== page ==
Unfortunately, most people learn that their web property was hacked that way.

Your hosting company disables your website

Hosting companies may spot infections and take off your site without your consent. Companies like Godaddy, Bluehost, 1&1 run random and frequent scans on shared hostings plans. Because of the linked structure of those kinds of hosting environments, they can’t afford large scale infections and therefore disable automatically anything suspicious about your website’s files or behavior.


Regaining access, cleaning up, and fixing hacked WordPress doesn’t have a particular protocol.

It is more of a case by case recovery process depending on the observed signs, the type of the hack, the stage reached and its spread.

In most cases, it can’t be done by a regular user. It doesn’t hurt to try, though.

Consider hiring experienced individuals or services for efficiency.

Experience helps a lot to interpret signs, know where to look for compromised files, fix them without breaking the website, and lock the threat source to prevent future hacks.

A typical process should involve the following:

Open your website in a private window without logging in

Most hacks will only show for non-logged in used.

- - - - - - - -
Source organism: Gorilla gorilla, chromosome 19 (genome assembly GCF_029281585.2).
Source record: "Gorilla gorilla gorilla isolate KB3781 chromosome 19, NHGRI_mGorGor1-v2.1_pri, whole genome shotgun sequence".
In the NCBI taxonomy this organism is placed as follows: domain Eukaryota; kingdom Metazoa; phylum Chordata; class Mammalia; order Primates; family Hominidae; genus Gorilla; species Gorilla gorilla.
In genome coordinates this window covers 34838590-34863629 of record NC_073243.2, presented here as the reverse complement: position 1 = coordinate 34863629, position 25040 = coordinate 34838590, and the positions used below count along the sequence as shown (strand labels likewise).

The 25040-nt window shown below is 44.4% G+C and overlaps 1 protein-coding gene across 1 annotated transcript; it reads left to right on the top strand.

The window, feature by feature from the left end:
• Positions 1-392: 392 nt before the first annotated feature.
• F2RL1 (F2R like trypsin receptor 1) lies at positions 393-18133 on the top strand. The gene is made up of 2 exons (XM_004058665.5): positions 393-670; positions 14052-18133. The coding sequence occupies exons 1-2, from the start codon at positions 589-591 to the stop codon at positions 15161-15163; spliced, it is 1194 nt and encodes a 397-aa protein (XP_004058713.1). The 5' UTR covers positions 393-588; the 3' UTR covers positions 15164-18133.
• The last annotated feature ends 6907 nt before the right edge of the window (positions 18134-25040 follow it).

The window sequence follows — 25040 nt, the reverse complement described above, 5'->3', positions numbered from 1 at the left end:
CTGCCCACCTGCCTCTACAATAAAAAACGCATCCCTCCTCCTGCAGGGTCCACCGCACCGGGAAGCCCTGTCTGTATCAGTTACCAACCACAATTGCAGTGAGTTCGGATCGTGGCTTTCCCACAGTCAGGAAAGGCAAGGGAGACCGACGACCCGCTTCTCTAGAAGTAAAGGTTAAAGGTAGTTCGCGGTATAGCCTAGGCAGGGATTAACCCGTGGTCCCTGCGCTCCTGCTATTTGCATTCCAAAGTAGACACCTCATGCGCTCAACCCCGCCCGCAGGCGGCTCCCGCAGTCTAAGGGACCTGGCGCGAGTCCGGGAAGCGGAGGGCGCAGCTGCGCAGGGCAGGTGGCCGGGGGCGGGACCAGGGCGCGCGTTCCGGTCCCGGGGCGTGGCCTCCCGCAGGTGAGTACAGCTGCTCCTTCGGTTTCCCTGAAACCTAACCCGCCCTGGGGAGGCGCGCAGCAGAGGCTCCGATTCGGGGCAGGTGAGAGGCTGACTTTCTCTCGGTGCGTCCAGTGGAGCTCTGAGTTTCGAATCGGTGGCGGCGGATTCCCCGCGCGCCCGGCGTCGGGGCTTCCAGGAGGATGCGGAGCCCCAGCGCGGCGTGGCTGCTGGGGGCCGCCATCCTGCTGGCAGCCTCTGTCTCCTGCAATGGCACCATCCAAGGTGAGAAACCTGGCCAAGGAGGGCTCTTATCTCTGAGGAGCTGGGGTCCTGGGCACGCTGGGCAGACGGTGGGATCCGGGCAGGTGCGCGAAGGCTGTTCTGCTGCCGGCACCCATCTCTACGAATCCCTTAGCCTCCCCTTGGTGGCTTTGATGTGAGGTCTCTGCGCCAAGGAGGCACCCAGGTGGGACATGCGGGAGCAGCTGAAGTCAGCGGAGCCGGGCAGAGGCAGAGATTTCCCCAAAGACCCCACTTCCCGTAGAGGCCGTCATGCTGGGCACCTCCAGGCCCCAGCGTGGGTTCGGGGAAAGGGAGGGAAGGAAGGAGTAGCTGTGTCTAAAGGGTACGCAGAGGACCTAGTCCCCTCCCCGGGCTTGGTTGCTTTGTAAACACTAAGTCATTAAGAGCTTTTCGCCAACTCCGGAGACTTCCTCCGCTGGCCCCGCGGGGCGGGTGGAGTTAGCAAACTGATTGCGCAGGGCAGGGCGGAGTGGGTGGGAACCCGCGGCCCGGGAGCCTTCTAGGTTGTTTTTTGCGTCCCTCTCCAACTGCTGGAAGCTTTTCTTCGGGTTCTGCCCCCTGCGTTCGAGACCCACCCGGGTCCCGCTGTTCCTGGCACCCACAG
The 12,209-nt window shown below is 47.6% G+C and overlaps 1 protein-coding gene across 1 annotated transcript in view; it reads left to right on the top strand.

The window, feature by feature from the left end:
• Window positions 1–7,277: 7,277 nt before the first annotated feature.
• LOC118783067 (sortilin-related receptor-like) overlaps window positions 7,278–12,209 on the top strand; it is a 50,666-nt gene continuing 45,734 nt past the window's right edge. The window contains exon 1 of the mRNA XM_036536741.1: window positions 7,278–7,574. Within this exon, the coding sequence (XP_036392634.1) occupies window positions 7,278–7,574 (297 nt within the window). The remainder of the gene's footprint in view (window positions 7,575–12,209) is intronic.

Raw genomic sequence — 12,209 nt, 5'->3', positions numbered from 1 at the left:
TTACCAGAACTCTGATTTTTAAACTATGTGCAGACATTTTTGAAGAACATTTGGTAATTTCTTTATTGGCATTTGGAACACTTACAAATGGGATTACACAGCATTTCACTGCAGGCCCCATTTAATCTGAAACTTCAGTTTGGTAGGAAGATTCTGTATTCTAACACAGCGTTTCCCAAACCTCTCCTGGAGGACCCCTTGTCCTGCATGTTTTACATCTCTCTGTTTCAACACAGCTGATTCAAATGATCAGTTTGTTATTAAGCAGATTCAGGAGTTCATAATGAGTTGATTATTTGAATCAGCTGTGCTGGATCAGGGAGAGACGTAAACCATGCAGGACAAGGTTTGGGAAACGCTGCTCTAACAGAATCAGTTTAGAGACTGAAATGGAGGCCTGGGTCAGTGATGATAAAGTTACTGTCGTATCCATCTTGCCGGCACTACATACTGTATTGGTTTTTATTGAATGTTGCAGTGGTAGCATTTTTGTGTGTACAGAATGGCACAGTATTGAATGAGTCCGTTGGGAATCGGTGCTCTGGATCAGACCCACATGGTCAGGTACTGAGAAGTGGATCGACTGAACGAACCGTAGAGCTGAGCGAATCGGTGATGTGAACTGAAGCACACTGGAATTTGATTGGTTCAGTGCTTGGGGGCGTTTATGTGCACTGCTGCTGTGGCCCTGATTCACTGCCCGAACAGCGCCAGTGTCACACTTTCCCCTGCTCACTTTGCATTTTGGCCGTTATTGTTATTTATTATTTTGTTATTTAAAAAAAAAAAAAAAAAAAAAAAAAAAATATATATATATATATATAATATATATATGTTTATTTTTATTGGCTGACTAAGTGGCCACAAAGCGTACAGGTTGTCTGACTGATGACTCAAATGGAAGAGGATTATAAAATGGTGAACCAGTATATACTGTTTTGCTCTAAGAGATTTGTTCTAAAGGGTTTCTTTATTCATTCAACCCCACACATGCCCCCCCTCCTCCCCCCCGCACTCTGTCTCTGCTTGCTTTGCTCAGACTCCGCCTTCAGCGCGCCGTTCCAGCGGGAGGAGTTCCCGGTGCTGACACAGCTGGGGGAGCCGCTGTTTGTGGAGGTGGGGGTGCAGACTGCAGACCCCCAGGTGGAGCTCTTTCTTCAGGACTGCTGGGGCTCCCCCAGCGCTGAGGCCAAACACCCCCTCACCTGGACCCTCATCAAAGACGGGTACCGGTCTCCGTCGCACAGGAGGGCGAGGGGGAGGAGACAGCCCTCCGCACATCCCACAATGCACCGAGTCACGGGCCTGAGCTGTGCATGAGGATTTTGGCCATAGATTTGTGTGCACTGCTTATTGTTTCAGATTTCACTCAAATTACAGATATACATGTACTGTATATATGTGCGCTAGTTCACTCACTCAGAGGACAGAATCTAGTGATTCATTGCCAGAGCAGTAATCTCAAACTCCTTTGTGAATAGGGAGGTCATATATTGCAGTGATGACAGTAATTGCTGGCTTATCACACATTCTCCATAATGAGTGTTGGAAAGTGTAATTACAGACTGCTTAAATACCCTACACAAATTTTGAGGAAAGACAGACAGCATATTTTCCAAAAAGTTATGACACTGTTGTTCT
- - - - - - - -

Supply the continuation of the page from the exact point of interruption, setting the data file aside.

It’s a smart way to operate under the radar and delay the site’s owner reaction. It’s all about buying time to either get the data the hacker is looking for or make the infection spread and be more difficult to deal with.

Checking explicit hacks live helps to find what type of hacking you are dealing with, and eventually, helps you locate where the compromised files are and how to fix and protect your WordPress website from that specific hack.

A full scan, both automatic and manual

Scanning tools help identify what type of infection and locate files with malicious codes.

Wordfence and Sucuri are equality good for that purpose. I have a personal preference for Wordfence as they have a fair per year paid plan.

Don’t fully rely on tools only.

Hacking is getting more and more sophisticated. Sometimes the scanning tools won’t reveal any clue or detect any hack sign. A manual check is then necessary to try and find the compromised files and where the malicious codes was injected.

If you are comfortable with Linux and use a VPS to host your WordPress website, the following bash script will save you a huge amount of time by scanning all files for malicious codes in a snap.

find . -name "*.php" -exec grep "base64" '{}' ; -print &> b64-detections.txt
find . -name "*.php" -exec grep "eval" '{}' ; -print &> eval-detections.txt

If you are using Windows, you can upload a full copy of your website through FTP on your computer, and use a file editor like Sublime Text to perform the search.

At this stage, you have a full list of your compromised files that need cleaning.

Looking for the source of the infection to lock it up at once

It is useless to clean up a website without fixing the breach that caused the hack initially. And that is another task that involves experience and full knowledge of WordPress.

There isn’t a specific way to find the infecting agent.

It can be: